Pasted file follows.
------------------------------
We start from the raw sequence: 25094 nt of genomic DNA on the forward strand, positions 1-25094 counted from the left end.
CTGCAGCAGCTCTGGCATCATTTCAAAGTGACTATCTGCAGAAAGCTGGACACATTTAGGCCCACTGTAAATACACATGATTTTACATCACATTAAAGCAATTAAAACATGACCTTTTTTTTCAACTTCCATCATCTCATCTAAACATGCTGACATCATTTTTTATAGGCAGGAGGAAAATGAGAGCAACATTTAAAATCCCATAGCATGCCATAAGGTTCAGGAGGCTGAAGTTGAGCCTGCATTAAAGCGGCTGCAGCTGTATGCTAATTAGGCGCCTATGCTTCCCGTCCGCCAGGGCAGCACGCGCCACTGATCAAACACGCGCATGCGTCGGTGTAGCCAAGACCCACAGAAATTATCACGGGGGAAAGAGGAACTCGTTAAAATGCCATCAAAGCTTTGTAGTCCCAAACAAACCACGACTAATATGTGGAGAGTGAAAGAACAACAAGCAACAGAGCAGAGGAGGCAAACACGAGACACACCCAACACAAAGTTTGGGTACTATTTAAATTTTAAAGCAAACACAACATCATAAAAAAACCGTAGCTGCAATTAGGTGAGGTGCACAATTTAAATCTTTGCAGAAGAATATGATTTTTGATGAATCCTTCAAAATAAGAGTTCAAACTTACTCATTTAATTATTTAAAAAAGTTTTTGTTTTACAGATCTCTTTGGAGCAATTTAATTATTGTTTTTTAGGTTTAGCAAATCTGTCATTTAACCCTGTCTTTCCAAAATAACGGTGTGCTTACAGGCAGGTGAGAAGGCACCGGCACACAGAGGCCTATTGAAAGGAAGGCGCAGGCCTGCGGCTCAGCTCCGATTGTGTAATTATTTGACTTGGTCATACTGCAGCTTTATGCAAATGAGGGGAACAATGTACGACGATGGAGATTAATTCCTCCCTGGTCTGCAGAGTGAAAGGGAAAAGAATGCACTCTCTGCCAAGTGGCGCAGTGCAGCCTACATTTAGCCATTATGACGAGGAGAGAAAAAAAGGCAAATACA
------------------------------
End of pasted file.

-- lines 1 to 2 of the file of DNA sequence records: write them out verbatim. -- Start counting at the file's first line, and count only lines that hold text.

We start from the raw sequence: 25094 nt of genomic DNA on the forward strand, positions 1-25094 counted from the left end.
CTGCAGCAGCTCTGGCATCATTTCAAAGTGACTATCTGCAGAAAGCTGGACACATTTAGGCCCACTGTAAATACACATGATTTTACATCACATTAAAGCAATTAAAACATGACCTTTTTTTTCAACTTCCATCATCTCATCTAAACATGCTGACATCATTTTTTATAGGCAGGAGGAAAATGAGAGCAACATTTAAAATCCCATAGCATGCCATAAGGTTCAGGAGGCTGAAGTTGAGCCTGCATTAAAGCGGCTGCAGCTGTATGCTAATTAGGCGCCTATGCTTCCCGTCCGCCAGGGCAGCACGCGCCACTGATCAAACACGCGCATGCGTCGGTGTAGCCAAGACCCACAGAAATTATCACGGGGGAAAGAGGAACTCGTTAAAATGCCATCAAAGCTTTGTAGTCCCAAACAAACCACGACTAATATGTGGAGAGTGAAAGAACAACAAGCAACAGAGCAGAGGAGGCAAACACGAGACACACCCAACACAAAGTTTGGGTACTATTTAAATTTTAAAGCAAACACAACATCATAAAAAAACCGTAGCTGCAATTAGGTGAGGTGCACAATTTAAATCTTTGCAGAAGAATATGATTTTTGATGAATCCTTCAAAATAAGAGTTCAAACTTACTCATTTAATTATTTAAAAAAGTTTTTGTTTTACAGATCTCTTTGGAGCAATTTAATTATTGTTTTTTAGGTTTAGCAAATCTGTCATTTAACCCTGTCTTTCCAAAATAACGGTGTGCTTACAGGCAGGTGAGAAGGCACCGGCACACAGAGGCCTATTGAAAGGAAGGCGCAGGCCTGCGGCTCAGCTCCGATTGTGTAATTATTTGACTTGGTCATACTGCAGCTTTATGCAAATGAGGGGAACAATGTACGACGATGGAGATTAATTCCTCCCTGGTCTGCAGAGTGAAAGGGAAAAGAATGCACTCTCTGCCAAGTGGCGCAGTGCAGCCTACATTTAGCCATTATGACGAGGAGAGAAAAAAAGGCAAATACA